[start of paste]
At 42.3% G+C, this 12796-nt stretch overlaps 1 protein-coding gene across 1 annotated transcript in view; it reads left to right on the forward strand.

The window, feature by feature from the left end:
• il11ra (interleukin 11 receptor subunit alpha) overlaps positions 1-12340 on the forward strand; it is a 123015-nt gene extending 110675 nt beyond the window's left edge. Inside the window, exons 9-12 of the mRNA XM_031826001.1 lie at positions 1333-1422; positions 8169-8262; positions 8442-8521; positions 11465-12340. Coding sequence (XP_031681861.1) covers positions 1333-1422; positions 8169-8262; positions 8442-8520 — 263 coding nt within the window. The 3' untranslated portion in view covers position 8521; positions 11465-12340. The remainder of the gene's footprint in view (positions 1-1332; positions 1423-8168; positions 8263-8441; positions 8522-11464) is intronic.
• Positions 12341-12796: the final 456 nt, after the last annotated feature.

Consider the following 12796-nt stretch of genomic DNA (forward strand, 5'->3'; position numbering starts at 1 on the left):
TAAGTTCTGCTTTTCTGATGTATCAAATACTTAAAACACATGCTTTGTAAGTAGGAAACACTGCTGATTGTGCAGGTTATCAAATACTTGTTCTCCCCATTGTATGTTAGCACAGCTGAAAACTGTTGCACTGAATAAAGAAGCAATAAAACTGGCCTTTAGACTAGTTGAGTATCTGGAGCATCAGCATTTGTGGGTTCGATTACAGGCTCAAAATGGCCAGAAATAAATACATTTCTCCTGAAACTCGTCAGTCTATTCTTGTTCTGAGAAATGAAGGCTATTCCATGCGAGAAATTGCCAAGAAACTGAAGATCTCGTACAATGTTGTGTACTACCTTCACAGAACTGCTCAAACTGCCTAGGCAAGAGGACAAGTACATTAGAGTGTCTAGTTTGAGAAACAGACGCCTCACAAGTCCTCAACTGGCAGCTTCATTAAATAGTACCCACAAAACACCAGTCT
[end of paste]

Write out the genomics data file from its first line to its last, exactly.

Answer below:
At 42.3% G+C, this 12796-nt stretch overlaps 1 protein-coding gene across 1 annotated transcript in view; it reads left to right on the forward strand.

The window, feature by feature from the left end:
• il11ra (interleukin 11 receptor subunit alpha) overlaps positions 1-12340 on the forward strand; it is a 123015-nt gene extending 110675 nt beyond the window's left edge. Inside the window, exons 9-12 of the mRNA XM_031826001.1 lie at positions 1333-1422; positions 8169-8262; positions 8442-8521; positions 11465-12340. Coding sequence (XP_031681861.1) covers positions 1333-1422; positions 8169-8262; positions 8442-8520 — 263 coding nt within the window. The 3' untranslated portion in view covers position 8521; positions 11465-12340. The remainder of the gene's footprint in view (positions 1-1332; positions 1423-8168; positions 8263-8441; positions 8522-11464) is intronic.
• Positions 12341-12796: the final 456 nt, after the last annotated feature.

Consider the following 12796-nt stretch of genomic DNA (forward strand, 5'->3'; position numbering starts at 1 on the left):
TAAGTTCTGCTTTTCTGATGTATCAAATACTTAAAACACATGCTTTGTAAGTAGGAAACACTGCTGATTGTGCAGGTTATCAAATACTTGTTCTCCCCATTGTATGTTAGCACAGCTGAAAACTGTTGCACTGAATAAAGAAGCAATAAAACTGGCCTTTAGACTAGTTGAGTATCTGGAGCATCAGCATTTGTGGGTTCGATTACAGGCTCAAAATGGCCAGAAATAAATACATTTCTCCTGAAACTCGTCAGTCTATTCTTGTTCTGAGAAATGAAGGCTATTCCATGCGAGAAATTGCCAAGAAACTGAAGATCTCGTACAATGTTGTGTACTACCTTCACAGAACTGCTCAAACTGCCTAGGCAAGAGGACAAGTACATTAGAGTGTCTAGTTTGAGAAACAGACGCCTCACAAGTCCTCAACTGGCAGCTTCATTAAATAGTACCCACAAAACACCAGTCT